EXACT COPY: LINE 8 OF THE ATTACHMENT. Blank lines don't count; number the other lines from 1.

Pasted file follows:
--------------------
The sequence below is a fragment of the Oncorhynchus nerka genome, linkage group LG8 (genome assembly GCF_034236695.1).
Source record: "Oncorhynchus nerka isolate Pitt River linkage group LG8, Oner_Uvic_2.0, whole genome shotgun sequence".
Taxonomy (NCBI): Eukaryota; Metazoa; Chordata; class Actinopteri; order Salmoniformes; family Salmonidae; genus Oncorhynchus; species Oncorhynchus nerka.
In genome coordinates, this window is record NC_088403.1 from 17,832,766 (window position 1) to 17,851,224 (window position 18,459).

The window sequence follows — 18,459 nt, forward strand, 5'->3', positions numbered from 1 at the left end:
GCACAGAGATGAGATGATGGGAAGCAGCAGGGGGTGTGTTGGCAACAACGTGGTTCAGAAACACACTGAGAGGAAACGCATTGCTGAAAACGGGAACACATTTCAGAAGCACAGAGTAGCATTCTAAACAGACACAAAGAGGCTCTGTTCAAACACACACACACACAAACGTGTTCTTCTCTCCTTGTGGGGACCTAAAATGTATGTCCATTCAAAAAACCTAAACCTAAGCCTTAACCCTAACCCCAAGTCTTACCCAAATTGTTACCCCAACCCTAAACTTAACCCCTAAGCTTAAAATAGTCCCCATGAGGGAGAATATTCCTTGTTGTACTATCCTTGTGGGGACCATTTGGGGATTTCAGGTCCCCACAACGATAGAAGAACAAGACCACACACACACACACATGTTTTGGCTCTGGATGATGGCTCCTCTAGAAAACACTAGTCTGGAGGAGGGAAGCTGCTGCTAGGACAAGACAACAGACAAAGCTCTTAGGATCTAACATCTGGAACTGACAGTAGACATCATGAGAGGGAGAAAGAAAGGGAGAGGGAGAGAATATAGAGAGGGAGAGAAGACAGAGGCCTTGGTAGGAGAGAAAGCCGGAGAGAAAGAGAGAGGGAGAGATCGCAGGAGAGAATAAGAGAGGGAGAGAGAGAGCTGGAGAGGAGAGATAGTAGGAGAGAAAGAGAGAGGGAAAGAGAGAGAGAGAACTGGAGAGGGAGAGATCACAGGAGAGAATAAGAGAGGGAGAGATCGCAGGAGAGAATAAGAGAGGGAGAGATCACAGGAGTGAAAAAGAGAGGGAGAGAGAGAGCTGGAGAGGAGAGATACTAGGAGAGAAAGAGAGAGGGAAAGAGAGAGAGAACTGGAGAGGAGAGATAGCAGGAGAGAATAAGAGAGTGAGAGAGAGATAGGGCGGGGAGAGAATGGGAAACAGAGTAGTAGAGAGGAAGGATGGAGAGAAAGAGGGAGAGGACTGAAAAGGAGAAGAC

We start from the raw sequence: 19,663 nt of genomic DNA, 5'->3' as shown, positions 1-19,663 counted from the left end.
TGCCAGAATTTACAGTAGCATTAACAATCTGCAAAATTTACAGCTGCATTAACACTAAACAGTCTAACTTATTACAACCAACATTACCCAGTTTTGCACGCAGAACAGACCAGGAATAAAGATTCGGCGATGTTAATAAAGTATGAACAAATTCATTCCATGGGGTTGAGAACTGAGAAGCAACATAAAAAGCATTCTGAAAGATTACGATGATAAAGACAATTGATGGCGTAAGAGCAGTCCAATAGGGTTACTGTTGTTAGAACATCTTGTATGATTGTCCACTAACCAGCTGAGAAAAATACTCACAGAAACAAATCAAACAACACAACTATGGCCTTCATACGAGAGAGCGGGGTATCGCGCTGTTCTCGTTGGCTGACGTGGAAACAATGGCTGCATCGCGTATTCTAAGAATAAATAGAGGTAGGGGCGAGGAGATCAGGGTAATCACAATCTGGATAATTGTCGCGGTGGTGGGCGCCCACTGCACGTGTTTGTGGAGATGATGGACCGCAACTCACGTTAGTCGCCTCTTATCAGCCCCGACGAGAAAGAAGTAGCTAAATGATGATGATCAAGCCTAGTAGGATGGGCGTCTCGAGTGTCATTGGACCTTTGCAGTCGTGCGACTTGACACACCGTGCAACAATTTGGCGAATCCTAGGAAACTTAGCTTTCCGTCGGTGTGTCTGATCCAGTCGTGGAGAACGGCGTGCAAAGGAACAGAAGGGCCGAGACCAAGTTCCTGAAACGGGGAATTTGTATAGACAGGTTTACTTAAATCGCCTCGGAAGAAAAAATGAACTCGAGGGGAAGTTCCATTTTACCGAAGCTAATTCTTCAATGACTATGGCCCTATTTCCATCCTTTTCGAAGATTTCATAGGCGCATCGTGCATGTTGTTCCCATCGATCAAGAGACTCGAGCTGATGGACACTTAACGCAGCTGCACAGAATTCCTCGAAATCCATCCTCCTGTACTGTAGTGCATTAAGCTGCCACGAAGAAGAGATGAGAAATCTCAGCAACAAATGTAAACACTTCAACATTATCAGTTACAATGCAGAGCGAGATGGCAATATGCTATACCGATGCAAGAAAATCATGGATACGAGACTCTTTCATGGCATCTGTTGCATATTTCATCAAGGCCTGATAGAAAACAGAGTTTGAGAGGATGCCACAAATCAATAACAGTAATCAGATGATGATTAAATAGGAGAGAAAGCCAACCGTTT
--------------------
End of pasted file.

TGCCAGAATTTACAGTAGCATTAACAATCTGCAAAATTTACAGCTGCATTAACACTAAACAGTCTAACTTATTACAACCAACATTACCCAGTTTTGCACGCAGAACAGACCAGGAATAAAGATTCGGCGATGTTAATAAAGTATGAACAAATTCATTCCATGGGGTTGAGAACTGAGAAGCAACATAAAAAGCATTCTGAAAGATTACGATGATAAAGACAATTGATGGCGTAAGAGCAGTCCAATAGGGTTACTGTTGTTAGAACATCTTGTATGATTGTCCACTAACCAGCTGAGAAAAATACTCACAGAAACAAATCAAACAACACAACTATGGCCTTCATACGAGAGAGCGGGGTATCGCGCTGTTCTCGTTGGCTGACGTGGAAACAATGGCTGCATCGCGTATTCTAAGAATAAATAGAGGTAGGGGCGAGGAGATCAGGGTAATCACAATCTGGATAATTGTCGCGGTGGTGGGCGCCCACTGCACGTGTTTGTGGAGATGATGGACCGCAACTCACGTTAGTCGCCTCTTATCAGCCCCGACGAGAAAGAAGTAGCTAAATGATGATGATCAAGCCTAGTAGGATGGGCGTCTCGAGTGTCATTGGACCTTTGCAGTCGTGCGACTTGACACACCGTGCAACAATTTGGCGAATCCTAGGAAACTTAGCTTTCCGTCGGTGTGTCTGATCCAGTCGTGGAGAACGGCGTGCAAAGGAACAGAAGGGCCGAGACCAAGTTCCTGAAACGGGGAATTTGTATAGACAGGTTTACTTAAATCGCCTCGGAAGAAAAAATGAACTCGAGGGGAAGTTCCATTTTACCGAAGCTAATTCTTCAATGACTATGGCCCTATTTCCATCCTTTTCGAAGATTTCATAGGCGCATCGTGCATGTTGTTCCCATCGATCAAGAGACTCGAGCTGATGGACACTTAACGCAGCTGCACAGAATTCCTCGAAATCCATCCTCCTGTACTGTAGTGCATTAAGCTGCCACGAAGAAGAGATGAGAAATCTCAGCAACAAATGTAAACACTTCAACATTATCAGTTACAATGCAGAGCGAGATGGCAATATGCTATACCGATGCAAGAAAATCATGGATACGAGACTCTTTCATGGCATCTGTTGCATATTTCATCAAGGCCTGATAGAAAACAGAGTTTGAGAGGATGCCACAAATCAATAACAGTAATCAGATGATGATTAAATAGGAGAGAAAGCCAACCGTTT